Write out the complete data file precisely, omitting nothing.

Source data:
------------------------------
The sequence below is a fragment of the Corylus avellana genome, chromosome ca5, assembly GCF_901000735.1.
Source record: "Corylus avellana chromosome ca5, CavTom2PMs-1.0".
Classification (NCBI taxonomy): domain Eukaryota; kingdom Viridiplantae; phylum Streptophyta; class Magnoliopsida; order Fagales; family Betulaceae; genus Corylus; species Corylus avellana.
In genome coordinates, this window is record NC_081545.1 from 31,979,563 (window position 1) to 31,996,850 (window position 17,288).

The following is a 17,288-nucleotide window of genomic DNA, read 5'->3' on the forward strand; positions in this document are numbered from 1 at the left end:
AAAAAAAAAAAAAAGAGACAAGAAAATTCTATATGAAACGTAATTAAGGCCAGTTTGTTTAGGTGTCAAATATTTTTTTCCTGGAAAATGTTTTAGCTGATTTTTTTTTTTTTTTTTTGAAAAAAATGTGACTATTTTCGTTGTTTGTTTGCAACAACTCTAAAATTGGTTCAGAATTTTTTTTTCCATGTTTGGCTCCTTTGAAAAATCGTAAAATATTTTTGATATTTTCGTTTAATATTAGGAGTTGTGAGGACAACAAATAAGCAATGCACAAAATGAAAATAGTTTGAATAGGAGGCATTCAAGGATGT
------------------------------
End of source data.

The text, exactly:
The sequence below is a fragment of the Corylus avellana genome, chromosome ca5, assembly GCF_901000735.1.
Source record: "Corylus avellana chromosome ca5, CavTom2PMs-1.0".
Classification (NCBI taxonomy): domain Eukaryota; kingdom Viridiplantae; phylum Streptophyta; class Magnoliopsida; order Fagales; family Betulaceae; genus Corylus; species Corylus avellana.
In genome coordinates, this window is record NC_081545.1 from 31,979,563 (window position 1) to 31,996,850 (window position 17,288).

The following is a 17,288-nucleotide window of genomic DNA, read 5'->3' on the forward strand; positions in this document are numbered from 1 at the left end:
AAAAAAAAAAAAAAGAGACAAGAAAATTCTATATGAAACGTAATTAAGGCCAGTTTGTTTAGGTGTCAAATATTTTTTTCCTGGAAAATGTTTTAGCTGATTTTTTTTTTTTTTTTTTGAAAAAAATGTGACTATTTTCGTTGTTTGTTTGCAACAACTCTAAAATTGGTTCAGAATTTTTTTTTCCATGTTTGGCTCCTTTGAAAAATCGTAAAATATTTTTGATATTTTCGTTTAATATTAGGAGTTGTGAGGACAACAAATAAGCAATGCACAAAATGAAAATAGTTTGAATAGGAGGCATTCAAGGATGT